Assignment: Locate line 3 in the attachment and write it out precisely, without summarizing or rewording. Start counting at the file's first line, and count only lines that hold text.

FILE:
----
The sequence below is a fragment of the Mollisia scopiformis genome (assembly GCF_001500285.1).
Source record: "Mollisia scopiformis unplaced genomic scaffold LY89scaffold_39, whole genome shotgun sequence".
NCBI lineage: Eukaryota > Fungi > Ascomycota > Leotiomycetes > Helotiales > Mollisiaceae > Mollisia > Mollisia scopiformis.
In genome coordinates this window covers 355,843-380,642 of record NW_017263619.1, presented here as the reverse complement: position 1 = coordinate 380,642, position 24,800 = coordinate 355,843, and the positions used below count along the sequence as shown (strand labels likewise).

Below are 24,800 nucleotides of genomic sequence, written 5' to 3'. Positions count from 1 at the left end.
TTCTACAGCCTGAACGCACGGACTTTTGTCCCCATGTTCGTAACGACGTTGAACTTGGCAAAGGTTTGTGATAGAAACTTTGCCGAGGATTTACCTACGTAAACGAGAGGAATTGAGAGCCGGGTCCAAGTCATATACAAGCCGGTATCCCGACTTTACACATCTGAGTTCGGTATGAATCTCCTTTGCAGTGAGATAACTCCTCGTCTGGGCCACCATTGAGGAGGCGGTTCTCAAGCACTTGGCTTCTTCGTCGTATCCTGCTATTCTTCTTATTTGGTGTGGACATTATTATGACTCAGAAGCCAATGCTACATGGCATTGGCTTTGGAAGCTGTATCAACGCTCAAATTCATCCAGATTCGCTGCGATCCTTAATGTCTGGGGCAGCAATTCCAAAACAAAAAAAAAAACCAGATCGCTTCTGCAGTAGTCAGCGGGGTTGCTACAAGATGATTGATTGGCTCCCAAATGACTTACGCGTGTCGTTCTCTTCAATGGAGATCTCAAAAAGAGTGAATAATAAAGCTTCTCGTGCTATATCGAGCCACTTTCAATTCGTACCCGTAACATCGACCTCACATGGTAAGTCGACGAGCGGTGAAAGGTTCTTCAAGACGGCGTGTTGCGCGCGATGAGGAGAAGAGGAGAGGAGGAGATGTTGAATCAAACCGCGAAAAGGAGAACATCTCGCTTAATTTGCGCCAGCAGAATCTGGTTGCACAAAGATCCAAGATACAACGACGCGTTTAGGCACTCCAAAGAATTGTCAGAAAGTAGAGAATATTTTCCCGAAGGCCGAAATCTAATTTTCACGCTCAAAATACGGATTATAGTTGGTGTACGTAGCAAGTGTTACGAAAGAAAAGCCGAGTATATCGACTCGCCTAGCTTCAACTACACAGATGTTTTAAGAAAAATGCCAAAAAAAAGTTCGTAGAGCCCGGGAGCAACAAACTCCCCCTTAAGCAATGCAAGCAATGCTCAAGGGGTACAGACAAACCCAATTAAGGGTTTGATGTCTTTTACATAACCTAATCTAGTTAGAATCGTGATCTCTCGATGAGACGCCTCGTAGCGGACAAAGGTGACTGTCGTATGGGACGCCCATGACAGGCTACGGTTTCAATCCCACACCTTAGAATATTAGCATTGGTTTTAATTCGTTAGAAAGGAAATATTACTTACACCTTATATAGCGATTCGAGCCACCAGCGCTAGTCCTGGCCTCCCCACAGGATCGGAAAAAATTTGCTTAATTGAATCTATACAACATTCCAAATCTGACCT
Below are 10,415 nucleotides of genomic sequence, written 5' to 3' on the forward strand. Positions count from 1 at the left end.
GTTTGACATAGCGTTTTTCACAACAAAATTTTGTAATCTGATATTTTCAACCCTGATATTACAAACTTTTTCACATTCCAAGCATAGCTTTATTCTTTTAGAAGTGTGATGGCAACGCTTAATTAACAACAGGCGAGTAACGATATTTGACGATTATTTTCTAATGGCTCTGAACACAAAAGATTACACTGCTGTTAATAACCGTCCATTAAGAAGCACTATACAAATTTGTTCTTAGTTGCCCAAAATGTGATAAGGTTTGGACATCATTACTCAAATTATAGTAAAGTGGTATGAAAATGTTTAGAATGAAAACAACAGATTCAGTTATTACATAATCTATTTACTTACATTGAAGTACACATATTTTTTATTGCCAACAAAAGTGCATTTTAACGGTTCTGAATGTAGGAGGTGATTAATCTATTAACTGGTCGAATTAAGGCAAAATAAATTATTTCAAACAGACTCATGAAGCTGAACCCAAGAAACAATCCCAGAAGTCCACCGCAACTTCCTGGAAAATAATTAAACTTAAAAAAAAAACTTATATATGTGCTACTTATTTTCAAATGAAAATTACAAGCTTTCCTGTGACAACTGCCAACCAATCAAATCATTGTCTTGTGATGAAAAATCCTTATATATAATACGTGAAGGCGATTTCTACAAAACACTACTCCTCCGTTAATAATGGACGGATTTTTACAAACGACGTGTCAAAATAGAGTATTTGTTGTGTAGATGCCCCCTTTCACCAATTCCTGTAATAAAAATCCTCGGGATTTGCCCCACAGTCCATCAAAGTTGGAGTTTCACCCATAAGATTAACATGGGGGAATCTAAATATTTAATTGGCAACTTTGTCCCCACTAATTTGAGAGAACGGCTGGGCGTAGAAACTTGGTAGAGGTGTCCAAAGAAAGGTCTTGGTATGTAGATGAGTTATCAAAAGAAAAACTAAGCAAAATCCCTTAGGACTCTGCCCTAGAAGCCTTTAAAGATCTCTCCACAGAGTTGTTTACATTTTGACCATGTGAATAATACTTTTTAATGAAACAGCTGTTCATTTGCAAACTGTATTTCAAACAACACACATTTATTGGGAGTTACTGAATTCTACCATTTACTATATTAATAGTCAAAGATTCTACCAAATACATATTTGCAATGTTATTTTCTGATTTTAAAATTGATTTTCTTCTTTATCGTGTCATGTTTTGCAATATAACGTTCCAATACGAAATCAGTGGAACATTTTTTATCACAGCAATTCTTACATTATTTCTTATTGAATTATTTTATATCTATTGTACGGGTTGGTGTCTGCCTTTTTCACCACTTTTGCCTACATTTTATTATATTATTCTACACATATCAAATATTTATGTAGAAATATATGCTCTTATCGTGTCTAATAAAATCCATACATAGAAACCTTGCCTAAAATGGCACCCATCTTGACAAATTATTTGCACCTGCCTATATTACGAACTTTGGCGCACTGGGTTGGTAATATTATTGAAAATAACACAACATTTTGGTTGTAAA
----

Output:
NCBI lineage: Eukaryota > Fungi > Ascomycota > Leotiomycetes > Helotiales > Mollisiaceae > Mollisia > Mollisia scopiformis.